Toying with the moniker itself a moment, it’s fitting for such a collaborative work to take its name from a term most commonly associated with compound fluids, and so too to have had it picked up by a label called Infectious Music. And Cuming confides, “At one point, we maybe thought it was too strong a word – to come out with The Acid is to give yourself a big title before you’ve even begun! As well as a genre that we definitely don’t belong to – y’know, we’re not really doing psych-rock stuff, nor are we doing acid house! But it was as much about alchemy, and the idea of that, as it was what people now think about, say, LSD. There will always be that reaction – the, ‘I did some LSD and listened to your music, ‘cause that’s what I thought I should’ve done’, and that’s great. I mean whatever gets you there – but hopefully you can portray that same kind of movement without the brain chemical adjustment! Hopefully the music can do a little bit of that…”

And finally, a somewhat formulaic question maybe, but does Cuming perceive The Acid to be more potent, at least musically, when combined, when contrasted with the mere sum of its constituent parts? “Absolutely, and it goes back to that question of trust – it’s rare that, in my artistic life, I’ve been able to completely trust the people around me. And we definitely have that, and we push each other. And having three people who know how to produce records, and know music on a really profound level, means that you’re not coming out with something that hasn’t been properly thought through. You’ve got two people anchoring you, or if you’re feeling a little flat, there’s two people pulling. So it’s quite special. And when you have three people moving toward a goal, there’s a lot of energy.” True to compulsively prolific form, Cuming has yet to allow himself the odd day off, instead admitting: “I don’t know how to do that yet – I can’t! When I’m making art, whether that be making videos, the mixing process, or whatever else, I really wanna be involved. I’m really busy, but I wouldn’t have it any other way.” Though also true to incredibly personable form, it seems fitting that, rare though it may be, he stands to pause, and subsequently embrace. But Cuming is a one-of-a-kind kind of auteur, and it certainly looks as though that schedule is only going to go on getting busier as this year wears on…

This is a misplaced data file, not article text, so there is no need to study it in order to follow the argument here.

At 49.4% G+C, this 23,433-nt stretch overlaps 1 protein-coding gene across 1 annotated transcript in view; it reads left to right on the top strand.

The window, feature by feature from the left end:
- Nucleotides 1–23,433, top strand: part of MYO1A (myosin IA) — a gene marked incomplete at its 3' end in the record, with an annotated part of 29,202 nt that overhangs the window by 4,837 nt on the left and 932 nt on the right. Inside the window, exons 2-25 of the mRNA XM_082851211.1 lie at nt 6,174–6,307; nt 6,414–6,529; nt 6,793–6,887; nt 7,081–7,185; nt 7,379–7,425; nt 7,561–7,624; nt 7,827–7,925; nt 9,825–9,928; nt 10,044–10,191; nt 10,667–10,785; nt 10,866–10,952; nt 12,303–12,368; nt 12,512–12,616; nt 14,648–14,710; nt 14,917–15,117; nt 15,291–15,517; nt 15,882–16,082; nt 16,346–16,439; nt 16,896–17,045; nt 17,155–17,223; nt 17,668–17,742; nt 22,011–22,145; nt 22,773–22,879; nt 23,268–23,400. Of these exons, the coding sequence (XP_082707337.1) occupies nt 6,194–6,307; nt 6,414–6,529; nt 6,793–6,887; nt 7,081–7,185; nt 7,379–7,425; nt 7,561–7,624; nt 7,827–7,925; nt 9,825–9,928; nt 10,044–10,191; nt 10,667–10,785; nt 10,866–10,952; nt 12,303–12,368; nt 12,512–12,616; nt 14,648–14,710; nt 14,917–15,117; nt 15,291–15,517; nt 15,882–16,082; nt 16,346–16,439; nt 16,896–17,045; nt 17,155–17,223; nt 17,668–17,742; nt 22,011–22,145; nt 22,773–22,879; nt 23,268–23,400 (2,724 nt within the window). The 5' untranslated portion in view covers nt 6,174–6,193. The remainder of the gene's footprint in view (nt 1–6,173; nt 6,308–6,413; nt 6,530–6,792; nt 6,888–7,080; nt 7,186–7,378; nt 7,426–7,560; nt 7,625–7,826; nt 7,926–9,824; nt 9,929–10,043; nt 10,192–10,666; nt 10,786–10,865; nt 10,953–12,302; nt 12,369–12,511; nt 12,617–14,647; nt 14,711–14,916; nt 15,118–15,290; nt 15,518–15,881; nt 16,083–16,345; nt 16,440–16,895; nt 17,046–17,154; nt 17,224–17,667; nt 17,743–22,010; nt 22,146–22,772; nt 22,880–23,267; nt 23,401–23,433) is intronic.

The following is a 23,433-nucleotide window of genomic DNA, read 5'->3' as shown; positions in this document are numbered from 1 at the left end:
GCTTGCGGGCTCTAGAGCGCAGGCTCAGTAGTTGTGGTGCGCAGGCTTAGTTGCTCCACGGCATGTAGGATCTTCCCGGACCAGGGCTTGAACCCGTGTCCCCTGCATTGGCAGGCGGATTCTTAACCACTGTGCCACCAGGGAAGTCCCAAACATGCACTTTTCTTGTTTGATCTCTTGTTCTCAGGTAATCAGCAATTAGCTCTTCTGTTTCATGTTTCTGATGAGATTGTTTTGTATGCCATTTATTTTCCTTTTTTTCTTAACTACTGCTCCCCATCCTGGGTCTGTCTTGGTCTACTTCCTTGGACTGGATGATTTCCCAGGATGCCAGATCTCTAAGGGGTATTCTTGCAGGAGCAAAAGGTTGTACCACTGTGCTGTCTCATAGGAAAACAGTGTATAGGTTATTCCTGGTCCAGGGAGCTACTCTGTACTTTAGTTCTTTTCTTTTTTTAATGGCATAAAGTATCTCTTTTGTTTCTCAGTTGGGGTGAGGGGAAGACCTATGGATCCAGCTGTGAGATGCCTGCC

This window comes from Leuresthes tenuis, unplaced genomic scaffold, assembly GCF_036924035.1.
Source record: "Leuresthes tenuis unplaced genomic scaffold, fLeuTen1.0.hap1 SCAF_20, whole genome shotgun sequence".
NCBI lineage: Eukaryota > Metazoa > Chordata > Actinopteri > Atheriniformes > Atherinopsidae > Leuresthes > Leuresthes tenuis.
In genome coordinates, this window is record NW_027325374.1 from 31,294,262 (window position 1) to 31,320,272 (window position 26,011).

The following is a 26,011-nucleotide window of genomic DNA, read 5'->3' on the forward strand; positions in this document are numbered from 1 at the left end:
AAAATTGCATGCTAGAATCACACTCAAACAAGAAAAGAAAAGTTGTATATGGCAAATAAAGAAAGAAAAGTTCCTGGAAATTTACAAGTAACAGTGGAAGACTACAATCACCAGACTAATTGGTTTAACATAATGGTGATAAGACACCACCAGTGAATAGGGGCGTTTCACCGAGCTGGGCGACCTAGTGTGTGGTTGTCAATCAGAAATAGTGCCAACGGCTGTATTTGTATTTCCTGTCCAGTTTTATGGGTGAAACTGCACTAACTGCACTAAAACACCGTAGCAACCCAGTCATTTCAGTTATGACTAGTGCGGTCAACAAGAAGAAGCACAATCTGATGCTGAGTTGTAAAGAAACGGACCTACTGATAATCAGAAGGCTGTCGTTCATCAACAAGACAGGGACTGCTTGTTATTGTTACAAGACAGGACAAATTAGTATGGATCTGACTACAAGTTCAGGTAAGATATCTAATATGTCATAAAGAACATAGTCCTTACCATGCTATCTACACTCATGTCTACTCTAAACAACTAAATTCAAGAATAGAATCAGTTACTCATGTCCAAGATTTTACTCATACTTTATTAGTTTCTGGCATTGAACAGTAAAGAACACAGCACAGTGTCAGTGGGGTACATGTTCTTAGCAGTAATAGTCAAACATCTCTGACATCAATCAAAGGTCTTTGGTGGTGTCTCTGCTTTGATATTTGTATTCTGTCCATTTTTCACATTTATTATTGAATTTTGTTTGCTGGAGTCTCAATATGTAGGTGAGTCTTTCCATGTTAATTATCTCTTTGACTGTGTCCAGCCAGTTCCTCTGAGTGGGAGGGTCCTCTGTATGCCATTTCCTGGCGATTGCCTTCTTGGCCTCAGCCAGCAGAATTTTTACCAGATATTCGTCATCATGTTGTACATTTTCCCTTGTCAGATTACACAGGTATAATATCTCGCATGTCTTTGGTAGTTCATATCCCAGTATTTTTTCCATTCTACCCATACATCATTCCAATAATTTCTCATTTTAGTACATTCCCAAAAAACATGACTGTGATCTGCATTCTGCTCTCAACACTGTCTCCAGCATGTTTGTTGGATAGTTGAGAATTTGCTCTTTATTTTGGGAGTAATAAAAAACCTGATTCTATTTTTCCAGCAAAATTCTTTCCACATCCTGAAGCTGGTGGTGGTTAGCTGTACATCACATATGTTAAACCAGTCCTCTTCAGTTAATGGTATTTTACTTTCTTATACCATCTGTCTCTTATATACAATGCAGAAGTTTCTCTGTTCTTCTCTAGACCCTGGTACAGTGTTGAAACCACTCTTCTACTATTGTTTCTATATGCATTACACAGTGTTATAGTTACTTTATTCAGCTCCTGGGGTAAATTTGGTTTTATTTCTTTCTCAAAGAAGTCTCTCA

The Acid play Chats Palace March 31st.